Is there anything in the world more useful than a fourth dan. More knowledeable, more precise, more, and this is important, more conservative.
Fourth dans are magical. Sometimes they don’t have that actual rank name, depends on the system, but they are a couple years past the place where they know it all and not quite to the place where they convince themselves they don’t.
For a fourth dan there’s enough ego to believe they can, and enough of a feeling that life is a test of what they can, that they work extra hard to meet their own expectations. No mushin here, no “I’ll probably come up with something if someone does something”, just a rock solid memory of the names and numbers, the calling of the kihon, wearing of the dress, the weighing of the weapons. And an eager desire to share.
In short, a fourth dan is the most useful rank there is. Without them the kata would end up renamed, forgotten or jumbled up. Without them sensei couldn’t shift his eyes, looking for what comes next, only to hear the title blurted out or, depending on the crowd, whispered behind a hand.
When sensei starts to go into one of his famous “improvizations” of this or that kata, who is it that wrinkles the forehead and says “but sensei, surely it goes this way…. or am I misremembering it”? Of course they are not, they are diplomatically telling sensei he’s wrong, that he’s making stuff up again and this class needs the real thing. “Oops, no you’re perfectly correct, that is indeed the way it goes”. Of course it is, a fourth dan will not be wrong, you can trust a fourth dan to know the way and the name, the order and the origins. They’ll know the variations too, if you let them, all the sanctioned kaewaza and henkawaza, all the alternate names and who uses them. Oh, that variation was invented by so and so sensei in 1934 and was passed down through so and so to our line!
Sponges, that’s what they are, stuff goes in and never leaks out. They are a special sept within the clan and without them life would be confusing. On a trip, who would carry our bags, make sure we get where we’re going, have the weapons we need? The tickets for the next train?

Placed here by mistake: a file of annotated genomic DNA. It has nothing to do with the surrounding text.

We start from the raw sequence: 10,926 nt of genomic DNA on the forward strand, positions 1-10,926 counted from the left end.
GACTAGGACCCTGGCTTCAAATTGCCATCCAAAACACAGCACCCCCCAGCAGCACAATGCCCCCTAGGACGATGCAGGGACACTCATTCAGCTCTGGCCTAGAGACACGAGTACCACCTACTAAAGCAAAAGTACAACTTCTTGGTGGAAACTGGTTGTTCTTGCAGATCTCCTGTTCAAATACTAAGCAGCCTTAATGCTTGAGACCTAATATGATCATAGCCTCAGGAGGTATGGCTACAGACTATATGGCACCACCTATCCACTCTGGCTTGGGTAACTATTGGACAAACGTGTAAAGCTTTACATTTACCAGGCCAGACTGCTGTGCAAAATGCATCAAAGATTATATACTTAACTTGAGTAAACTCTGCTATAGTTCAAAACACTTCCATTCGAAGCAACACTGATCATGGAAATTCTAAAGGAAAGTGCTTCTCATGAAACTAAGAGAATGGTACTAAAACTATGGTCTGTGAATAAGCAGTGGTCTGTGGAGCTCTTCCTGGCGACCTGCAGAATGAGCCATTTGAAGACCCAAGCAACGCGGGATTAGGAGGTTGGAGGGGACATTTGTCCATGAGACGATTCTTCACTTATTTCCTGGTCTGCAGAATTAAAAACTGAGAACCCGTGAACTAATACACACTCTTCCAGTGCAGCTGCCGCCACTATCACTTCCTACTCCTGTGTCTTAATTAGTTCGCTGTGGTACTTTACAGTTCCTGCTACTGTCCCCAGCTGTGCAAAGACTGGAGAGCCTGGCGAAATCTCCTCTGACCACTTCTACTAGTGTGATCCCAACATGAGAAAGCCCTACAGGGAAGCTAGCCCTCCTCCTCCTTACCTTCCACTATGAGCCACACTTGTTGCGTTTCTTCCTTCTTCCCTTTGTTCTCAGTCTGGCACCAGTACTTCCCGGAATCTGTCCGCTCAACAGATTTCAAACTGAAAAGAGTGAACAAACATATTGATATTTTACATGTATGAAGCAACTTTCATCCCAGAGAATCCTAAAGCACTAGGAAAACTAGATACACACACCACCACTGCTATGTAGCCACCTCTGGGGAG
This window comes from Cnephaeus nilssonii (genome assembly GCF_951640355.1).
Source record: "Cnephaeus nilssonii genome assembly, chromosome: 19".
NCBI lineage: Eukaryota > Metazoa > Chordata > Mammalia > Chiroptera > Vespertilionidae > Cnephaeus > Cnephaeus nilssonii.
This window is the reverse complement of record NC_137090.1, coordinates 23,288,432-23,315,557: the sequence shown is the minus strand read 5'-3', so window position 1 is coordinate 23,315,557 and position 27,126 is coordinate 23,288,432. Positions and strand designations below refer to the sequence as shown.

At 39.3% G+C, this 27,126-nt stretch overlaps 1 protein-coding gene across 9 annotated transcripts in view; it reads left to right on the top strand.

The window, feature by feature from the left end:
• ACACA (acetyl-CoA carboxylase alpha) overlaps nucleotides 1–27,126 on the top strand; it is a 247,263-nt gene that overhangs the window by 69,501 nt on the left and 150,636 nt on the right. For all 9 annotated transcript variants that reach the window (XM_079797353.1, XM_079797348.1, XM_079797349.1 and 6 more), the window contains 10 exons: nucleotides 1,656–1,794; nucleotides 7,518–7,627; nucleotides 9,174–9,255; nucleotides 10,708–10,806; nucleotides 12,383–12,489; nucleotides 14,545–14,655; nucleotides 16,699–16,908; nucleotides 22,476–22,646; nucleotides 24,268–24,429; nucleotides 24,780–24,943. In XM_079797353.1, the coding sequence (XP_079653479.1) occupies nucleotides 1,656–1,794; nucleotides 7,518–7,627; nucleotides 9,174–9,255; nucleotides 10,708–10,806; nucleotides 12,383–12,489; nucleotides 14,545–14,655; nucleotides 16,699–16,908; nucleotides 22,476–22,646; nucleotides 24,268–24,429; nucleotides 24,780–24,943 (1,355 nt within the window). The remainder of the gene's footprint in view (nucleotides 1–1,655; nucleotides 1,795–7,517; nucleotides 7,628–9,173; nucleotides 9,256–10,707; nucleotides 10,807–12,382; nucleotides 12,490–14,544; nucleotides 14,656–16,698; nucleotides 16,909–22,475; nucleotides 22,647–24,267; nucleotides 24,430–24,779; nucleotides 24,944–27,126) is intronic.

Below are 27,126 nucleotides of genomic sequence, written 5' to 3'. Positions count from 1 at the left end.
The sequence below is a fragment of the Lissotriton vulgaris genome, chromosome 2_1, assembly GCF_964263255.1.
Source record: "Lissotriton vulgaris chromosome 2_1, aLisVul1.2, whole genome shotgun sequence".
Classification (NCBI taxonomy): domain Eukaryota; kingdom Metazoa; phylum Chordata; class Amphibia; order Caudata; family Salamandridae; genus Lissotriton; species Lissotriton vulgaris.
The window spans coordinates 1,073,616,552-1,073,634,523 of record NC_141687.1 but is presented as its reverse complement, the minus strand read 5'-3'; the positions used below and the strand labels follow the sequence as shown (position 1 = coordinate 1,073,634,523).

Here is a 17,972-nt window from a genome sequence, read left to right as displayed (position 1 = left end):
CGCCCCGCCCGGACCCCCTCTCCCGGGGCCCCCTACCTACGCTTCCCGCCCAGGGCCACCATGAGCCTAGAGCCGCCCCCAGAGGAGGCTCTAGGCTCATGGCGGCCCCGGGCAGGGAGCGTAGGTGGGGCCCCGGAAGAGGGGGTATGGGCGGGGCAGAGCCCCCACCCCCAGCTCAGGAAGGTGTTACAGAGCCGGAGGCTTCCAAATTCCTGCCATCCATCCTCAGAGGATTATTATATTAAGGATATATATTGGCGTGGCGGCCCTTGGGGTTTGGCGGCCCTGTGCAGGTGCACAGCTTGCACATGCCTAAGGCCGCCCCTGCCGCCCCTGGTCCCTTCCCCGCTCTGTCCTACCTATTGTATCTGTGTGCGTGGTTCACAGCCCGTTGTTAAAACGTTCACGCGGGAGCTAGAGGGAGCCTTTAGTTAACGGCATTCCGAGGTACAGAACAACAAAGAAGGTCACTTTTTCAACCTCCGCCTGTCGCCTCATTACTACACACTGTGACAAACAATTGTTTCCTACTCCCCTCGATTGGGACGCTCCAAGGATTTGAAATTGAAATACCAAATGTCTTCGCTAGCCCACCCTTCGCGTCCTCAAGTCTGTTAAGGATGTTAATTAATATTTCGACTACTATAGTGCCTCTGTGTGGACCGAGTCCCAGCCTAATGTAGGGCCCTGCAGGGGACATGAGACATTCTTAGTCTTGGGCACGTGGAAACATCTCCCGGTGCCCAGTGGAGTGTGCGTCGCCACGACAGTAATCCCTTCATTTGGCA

Who would remember the stories of “what sensei did the time he lost his luggage” or “the time he met the pickpocket and dragged him all over the countryside”?
Bless their decade-old hearts, they are the rock-solid core of the curriculum, the compass, the blue line on the map. Don’t mess with them, making up imaginary kata, telling them of “alternate names” or invented ancestors. You wouldn’t write stupid stuff in the encyclopedia would you?
It’s soon enough the fourth dans will move over the tipping point into self-doubt, searching, and the grey mists of relativity, leaving the solid ground of certainty for the slippery slopes leading down to the sea where everything is the same. Where all you can do is swim, trying to keep your head above water.
Cherish the little beggers, they are the true keepers of the lineage, the safety rope of standardization that runs from us all the way back to the founder of the art. Without them we drift where the winds take us. Who keeps the traditions better than the converted? Who teaches the newbies the way of the world, in the certain understanding that this is the way, just like this, no not like that, like this.
The life ring that keeps sensei afloat and drags him back to shore when he wanders too far out into the lake.
Nov 12, 2017
Nov 17-19 Jodo Grading and Seitei/Koryu Seminar, Shiiya sensei and Kurogo sensei, past and present heads, jodo section ZNKR. Etobicoke, near the airport. http://seidokai.ca/jodo_fallseminar2017.html
And how do you get to be a 4dan? By getting your information from the source, like at the seminar next weekend where you will study with two of the heads of the Japanese Kendo Federation jodo section. I mean, you don’t get any more direct than the guys who say “what it is”. We need another 15 folks signed up for two or three days of amazing stuff to break even, time to step up for your half-year infusion of enthusiasm to take you through the snowy days of winter.